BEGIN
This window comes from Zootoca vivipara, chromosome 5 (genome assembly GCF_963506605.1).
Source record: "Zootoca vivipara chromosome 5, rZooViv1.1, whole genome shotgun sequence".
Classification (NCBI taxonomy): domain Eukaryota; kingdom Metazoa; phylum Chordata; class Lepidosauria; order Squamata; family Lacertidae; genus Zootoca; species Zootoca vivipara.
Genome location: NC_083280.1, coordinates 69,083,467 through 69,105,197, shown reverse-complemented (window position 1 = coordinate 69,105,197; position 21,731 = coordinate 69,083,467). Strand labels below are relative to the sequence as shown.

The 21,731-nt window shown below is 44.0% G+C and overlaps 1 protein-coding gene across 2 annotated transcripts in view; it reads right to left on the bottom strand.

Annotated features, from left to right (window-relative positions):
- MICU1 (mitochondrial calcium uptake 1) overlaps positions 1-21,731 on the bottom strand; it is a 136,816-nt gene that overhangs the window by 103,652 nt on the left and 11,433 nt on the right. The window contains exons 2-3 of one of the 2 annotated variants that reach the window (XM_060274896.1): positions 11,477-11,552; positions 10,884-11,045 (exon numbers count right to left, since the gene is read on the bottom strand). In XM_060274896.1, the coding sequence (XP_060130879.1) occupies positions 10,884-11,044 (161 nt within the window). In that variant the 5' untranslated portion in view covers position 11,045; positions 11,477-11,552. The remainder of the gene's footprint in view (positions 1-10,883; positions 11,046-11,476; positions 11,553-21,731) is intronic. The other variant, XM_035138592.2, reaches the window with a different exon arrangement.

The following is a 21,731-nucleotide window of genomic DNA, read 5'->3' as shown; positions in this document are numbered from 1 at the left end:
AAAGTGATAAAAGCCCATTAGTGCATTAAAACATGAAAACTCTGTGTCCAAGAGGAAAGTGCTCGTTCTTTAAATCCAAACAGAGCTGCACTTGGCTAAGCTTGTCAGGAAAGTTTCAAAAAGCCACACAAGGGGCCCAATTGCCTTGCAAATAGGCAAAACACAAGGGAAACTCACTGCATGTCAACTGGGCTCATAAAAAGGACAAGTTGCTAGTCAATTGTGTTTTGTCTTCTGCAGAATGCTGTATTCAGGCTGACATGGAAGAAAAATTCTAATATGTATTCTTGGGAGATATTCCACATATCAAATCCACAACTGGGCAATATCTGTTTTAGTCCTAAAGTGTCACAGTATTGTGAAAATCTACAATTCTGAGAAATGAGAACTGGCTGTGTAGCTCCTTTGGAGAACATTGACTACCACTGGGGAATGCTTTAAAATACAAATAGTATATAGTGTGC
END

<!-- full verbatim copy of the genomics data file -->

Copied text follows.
This window comes from Zootoca vivipara, chromosome 5 (genome assembly GCF_963506605.1).
Source record: "Zootoca vivipara chromosome 5, rZooViv1.1, whole genome shotgun sequence".
Classification (NCBI taxonomy): domain Eukaryota; kingdom Metazoa; phylum Chordata; class Lepidosauria; order Squamata; family Lacertidae; genus Zootoca; species Zootoca vivipara.
Genome location: NC_083280.1, coordinates 69,083,467 through 69,105,197, shown reverse-complemented (window position 1 = coordinate 69,105,197; position 21,731 = coordinate 69,083,467). Strand labels below are relative to the sequence as shown.

The 21,731-nt window shown below is 44.0% G+C and overlaps 1 protein-coding gene across 2 annotated transcripts in view; it reads right to left on the bottom strand.

Annotated features, from left to right (window-relative positions):
- MICU1 (mitochondrial calcium uptake 1) overlaps positions 1-21,731 on the bottom strand; it is a 136,816-nt gene that overhangs the window by 103,652 nt on the left and 11,433 nt on the right. The window contains exons 2-3 of one of the 2 annotated variants that reach the window (XM_060274896.1): positions 11,477-11,552; positions 10,884-11,045 (exon numbers count right to left, since the gene is read on the bottom strand). In XM_060274896.1, the coding sequence (XP_060130879.1) occupies positions 10,884-11,044 (161 nt within the window). In that variant the 5' untranslated portion in view covers position 11,045; positions 11,477-11,552. The remainder of the gene's footprint in view (positions 1-10,883; positions 11,046-11,476; positions 11,553-21,731) is intronic. The other variant, XM_035138592.2, reaches the window with a different exon arrangement.

The following is a 21,731-nucleotide window of genomic DNA, read 5'->3' as shown; positions in this document are numbered from 1 at the left end:
AAAGTGATAAAAGCCCATTAGTGCATTAAAACATGAAAACTCTGTGTCCAAGAGGAAAGTGCTCGTTCTTTAAATCCAAACAGAGCTGCACTTGGCTAAGCTTGTCAGGAAAGTTTCAAAAAGCCACACAAGGGGCCCAATTGCCTTGCAAATAGGCAAAACACAAGGGAAACTCACTGCATGTCAACTGGGCTCATAAAAAGGACAAGTTGCTAGTCAATTGTGTTTTGTCTTCTGCAGAATGCTGTATTCAGGCTGACATGGAAGAAAAATTCTAATATGTATTCTTGGGAGATATTCCACATATCAAATCCACAACTGGGCAATATCTGTTTTAGTCCTAAAGTGTCACAGTATTGTGAAAATCTACAATTCTGAGAAATGAGAACTGGCTGTGTAGCTCCTTTGGAGAACATTGACTACCACTGGGGAATGCTTTAAAATACAAATAGTATATAGTGTGC